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$\textbf{The Problem:}$ Let $f\in L^{1}([0,1])$ and define $$F(x)=\int_{0}^{x}f\quad(x\in[0,1]).$$ Prove directly from the definition of absolute continuity that $F$ is absolutely continuous.

$\textbf{My Thoughts:}$ Since $f\in L^1([0,1])$ we have that for every $\varepsilon>0$ there is a $\delta>0$ such that $$\int_{E}|f|<\varepsilon\quad\text{whenever }E\subset[0,1]\text{ and }m(E)<\delta.$$ Using the above it follows that for all $\varepsilon>0$ there is a $\delta>0$ such that \begin{align*}\sum^{n}_{j=1}|F(b_j)-F(a_j)|&=\sum^{n}_{j=1}\Bigg|\int_{0}^{b_j}f-\int_{0}^{a_j}f\Bigg|\\ &\leq\sum^{n}_{j=1}\int_{a_j}^{b_j}|f|\\ &<\frac{\varepsilon}{n}\\&<\varepsilon \end{align*} whenever $\sum^{n}_{j=1}(b_j-a_j)<\delta$ and the intervals $(a_j,b_j),j,=1\dots,n$ are disjoint. Therefore $F$ is absolutely continuous on $[0,1]$.


Could anyone check if my proof is correct?

Thank you for your time and appreciate any feedback.

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    $\begingroup$ Well, your starting postulate in itself is already 80% of the job done. math.stackexchange.com/questions/3213762/… $\endgroup$ – zwim May 4 '19 at 20:58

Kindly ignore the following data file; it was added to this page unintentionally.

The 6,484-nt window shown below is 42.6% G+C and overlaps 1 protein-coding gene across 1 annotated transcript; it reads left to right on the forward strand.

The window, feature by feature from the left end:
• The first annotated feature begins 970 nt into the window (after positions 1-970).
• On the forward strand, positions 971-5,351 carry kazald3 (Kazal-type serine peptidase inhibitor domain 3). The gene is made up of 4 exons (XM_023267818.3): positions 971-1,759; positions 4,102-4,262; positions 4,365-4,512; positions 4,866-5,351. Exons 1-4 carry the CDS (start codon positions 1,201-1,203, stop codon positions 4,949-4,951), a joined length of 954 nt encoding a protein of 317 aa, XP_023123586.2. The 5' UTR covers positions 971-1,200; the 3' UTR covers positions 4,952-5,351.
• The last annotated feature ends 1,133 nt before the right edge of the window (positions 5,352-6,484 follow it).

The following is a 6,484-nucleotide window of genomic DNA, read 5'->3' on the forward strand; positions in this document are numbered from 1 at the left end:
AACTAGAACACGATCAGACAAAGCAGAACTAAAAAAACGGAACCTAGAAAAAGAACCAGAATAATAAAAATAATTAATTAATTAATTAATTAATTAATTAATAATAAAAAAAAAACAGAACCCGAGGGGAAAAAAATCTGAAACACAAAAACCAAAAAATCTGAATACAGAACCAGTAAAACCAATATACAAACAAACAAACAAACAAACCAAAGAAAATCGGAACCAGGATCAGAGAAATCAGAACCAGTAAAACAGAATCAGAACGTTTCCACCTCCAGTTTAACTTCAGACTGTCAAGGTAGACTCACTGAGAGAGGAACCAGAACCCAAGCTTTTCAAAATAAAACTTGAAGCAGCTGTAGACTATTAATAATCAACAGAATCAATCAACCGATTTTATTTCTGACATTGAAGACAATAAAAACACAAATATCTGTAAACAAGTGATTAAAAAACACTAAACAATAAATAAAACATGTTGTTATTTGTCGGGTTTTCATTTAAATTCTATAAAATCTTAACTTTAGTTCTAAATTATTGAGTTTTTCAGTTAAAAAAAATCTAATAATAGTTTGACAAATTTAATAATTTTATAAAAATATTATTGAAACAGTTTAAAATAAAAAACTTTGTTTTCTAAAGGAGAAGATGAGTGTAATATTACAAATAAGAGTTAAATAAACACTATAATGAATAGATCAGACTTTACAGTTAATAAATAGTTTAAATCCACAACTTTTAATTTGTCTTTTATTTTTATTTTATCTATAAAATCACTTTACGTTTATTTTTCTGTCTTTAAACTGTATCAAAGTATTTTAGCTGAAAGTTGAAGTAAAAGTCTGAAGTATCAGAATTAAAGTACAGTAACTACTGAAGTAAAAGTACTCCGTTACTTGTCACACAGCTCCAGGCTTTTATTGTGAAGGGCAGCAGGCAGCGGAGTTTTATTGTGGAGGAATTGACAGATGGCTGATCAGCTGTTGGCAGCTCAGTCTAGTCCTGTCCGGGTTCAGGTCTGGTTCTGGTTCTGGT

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    $\begingroup$ How did you get $\dfrac{\varepsilon}{n}$? Isn't it $n\varepsilon$? $\endgroup$ – John Thompson May 4 '19 at 21:03
  • $\begingroup$ @JohnThompson You're right, thanks for noting that typo. $\endgroup$ – Stackman May 4 '19 at 21:05
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Here is a proof: Define $E:=\displaystyle\bigcup_{k=1}^n (a_k,b_k)$.\begin{align*}\sum^{n}_{j=1}|F(b_j)-F(a_j)|&=\sum^{n}_{j=1}\Bigg|\int_{0}^{b_j}f-\int_{0}^{a_j}f\Bigg|\\ &\leq\sum^{n}_{j=1}\int_{a_j}^{b_j}|f|\\ &=\displaystyle\int_E|f|\\&<\varepsilon. \end{align*} since $m(E)=\sum^{n}_{j=1}(b_j-a_j)<\delta$.

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